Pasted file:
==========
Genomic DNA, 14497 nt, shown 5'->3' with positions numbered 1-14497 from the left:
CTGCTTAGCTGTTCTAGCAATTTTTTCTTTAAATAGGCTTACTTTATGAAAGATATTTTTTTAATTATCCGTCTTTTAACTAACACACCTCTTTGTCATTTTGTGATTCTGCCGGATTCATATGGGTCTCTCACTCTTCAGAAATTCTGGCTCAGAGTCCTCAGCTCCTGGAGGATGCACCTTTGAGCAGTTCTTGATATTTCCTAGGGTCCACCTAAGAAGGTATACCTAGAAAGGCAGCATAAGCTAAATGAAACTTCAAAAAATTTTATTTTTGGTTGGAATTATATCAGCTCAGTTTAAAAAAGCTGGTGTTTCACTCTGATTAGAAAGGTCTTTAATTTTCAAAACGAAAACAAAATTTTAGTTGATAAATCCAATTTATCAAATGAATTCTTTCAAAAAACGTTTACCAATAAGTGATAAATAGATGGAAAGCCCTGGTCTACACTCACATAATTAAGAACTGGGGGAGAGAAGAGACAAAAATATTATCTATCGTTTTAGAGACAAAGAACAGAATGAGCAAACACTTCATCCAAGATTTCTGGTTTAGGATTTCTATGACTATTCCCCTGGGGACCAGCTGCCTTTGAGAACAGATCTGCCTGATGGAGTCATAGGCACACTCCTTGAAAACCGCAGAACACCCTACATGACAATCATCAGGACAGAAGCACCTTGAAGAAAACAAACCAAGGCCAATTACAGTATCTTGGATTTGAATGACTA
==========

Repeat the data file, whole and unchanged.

Genomic DNA, 14497 nt, shown 5'->3' with positions numbered 1-14497 from the left:
CTGCTTAGCTGTTCTAGCAATTTTTTCTTTAAATAGGCTTACTTTATGAAAGATATTTTTTTAATTATCCGTCTTTTAACTAACACACCTCTTTGTCATTTTGTGATTCTGCCGGATTCATATGGGTCTCTCACTCTTCAGAAATTCTGGCTCAGAGTCCTCAGCTCCTGGAGGATGCACCTTTGAGCAGTTCTTGATATTTCCTAGGGTCCACCTAAGAAGGTATACCTAGAAAGGCAGCATAAGCTAAATGAAACTTCAAAAAATTTTATTTTTGGTTGGAATTATATCAGCTCAGTTTAAAAAAGCTGGTGTTTCACTCTGATTAGAAAGGTCTTTAATTTTCAAAACGAAAACAAAATTTTAGTTGATAAATCCAATTTATCAAATGAATTCTTTCAAAAAACGTTTACCAATAAGTGATAAATAGATGGAAAGCCCTGGTCTACACTCACATAATTAAGAACTGGGGGAGAGAAGAGACAAAAATATTATCTATCGTTTTAGAGACAAAGAACAGAATGAGCAAACACTTCATCCAAGATTTCTGGTTTAGGATTTCTATGACTATTCCCCTGGGGACCAGCTGCCTTTGAGAACAGATCTGCCTGATGGAGTCATAGGCACACTCCTTGAAAACCGCAGAACACCCTACATGACAATCATCAGGACAGAAGCACCTTGAAGAAAACAAACCAAGGCCAATTACAGTATCTTGGATTTGAATGACTA